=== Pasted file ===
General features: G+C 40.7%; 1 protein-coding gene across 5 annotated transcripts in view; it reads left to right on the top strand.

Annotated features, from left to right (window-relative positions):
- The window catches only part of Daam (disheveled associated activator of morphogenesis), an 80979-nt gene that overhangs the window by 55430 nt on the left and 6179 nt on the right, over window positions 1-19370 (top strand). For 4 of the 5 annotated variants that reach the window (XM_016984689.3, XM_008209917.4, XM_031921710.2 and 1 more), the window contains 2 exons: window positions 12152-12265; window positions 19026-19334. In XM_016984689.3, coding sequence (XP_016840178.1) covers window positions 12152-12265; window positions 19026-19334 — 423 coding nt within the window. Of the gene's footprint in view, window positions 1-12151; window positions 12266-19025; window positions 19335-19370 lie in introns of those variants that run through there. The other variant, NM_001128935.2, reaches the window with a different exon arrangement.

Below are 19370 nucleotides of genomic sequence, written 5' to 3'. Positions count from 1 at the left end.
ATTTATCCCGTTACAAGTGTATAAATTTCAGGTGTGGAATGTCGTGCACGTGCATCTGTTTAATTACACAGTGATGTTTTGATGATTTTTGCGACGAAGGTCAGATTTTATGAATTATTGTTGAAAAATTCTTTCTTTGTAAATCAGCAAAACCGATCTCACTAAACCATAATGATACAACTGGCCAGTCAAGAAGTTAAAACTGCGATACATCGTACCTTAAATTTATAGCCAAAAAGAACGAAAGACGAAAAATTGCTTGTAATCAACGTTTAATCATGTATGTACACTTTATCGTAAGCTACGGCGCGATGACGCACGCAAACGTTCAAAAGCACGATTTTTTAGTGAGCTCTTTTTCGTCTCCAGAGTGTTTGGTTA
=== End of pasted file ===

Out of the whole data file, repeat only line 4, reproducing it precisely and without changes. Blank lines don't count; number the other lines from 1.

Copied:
Below are 19370 nucleotides of genomic sequence, written 5' to 3'. Positions count from 1 at the left end.